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Princeton field hockey lost in the national championship game to North Carolina. Photo Credit: Jack Graham / The Daily Princetonian

No. 9 Princeton field hockey (16–5) fell to No.1-ranked, defending national champions North Carolina (23–0) in the NCAA National Championship game on Sunday afternoon, by a score of 6–1. 

The Tigers and the Tar Heels met in a rematch of the NCAA final from both 1996 and 2012 on damp turf at Kentner Stadium on the campus of Wake Forest University in Winston-Salem, North Carolina. To reach the title game, Princeton bested No. 4 Virginia 2–1, while the Tar Heels took down No. 7 Boston College 6–3 in the national semifinals.

Fired up following the upset of Virginia, Princeton came out firing on all cylinders. Early in the match, junior striker Clara Roth stole the ball away from a North Carolina defender deep in the right corner of the circle. Roth played an expert pass across the face of the goal to junior striker Emma Street, who was waiting wide open. Street slammed the ball past UNC’s goalie to give the Tigers a 1–0 lead just 2:13 into the game. 

Later in the first, UNC earned the first corner of the game, but did not convert a score. With only 40 seconds to play in the quarter, Melissa Creatore slipped a ball by senior goalie Grace Baylis to tie the game. At the end of the first, both teams had fired seven shots.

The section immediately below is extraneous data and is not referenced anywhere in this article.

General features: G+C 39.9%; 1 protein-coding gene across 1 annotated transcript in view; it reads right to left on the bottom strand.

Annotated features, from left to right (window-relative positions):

Princeton earned three consecutive corners to open the second stanza, but none of the balls found the back of the net. 

With 19 minutes gone in the game, junior midfielder and three-time First-Team All-Ivy League honoree Julianna Tornetta fell to the turf clutching her knee. She got up quickly, though, and walked off the field unaided. In her absence, UNC’s Eva Smolenaars added another tally for the Tar Heels. Tornetta then re-entered the game, but hit the turf again and was forced to walk off after just 30 seconds. She did not return to the game. North Carolina led 2–1 at the half. 

The Tar Heels took control of the game in the third, as ACC Offensive Player of the Year Erin Matson added two tallies. Without Tornetta patrolling the midfield, the Tigers struggled to possess the ball and make a stand defensively.

To open the fourth quarter of play, North Carolina earned two consecutive corners, but could not add on to its 4–1 lead. Minutes later, playing one up following a yellow card assessed to Princeton senior midfielder Krista Hoffman, Smolenaars added her second goal of the day to give UNC a four-goal advantage.

In search of any offensive opportunity, Princeton earned its sixth corner of the day, but the shot by junior midfielder MaryKate Neff sailed wide. On another corner for the Tigers, first-year midfielder Sammy Popper’s shot was off the mark. 

With just 2:50 left on the clock, UNC’s Hannah Griggs took advantage of a ball misplayed by Princeton and added another goal for the Tar Heels. The 6–1 margin would prove too much for Princeton to overcome in the waning minutes, even as Popper earned a penalty stroke with just one second remaining.

Princeton finishes the season at 16–5 following an undefeated Ivy League campaign. This loss ends a 13-game win streak for the Tigers, the second longest in program history. North Carolina earns its second consecutive national title and eighth overall, while extending its win streak to 46 games. 

The national title game also marks the end of the Class of 2020’s Princeton careers. They finish their four years with a 55–25 record, two Ivy League titles, and three NCAA Final Four appearances. 

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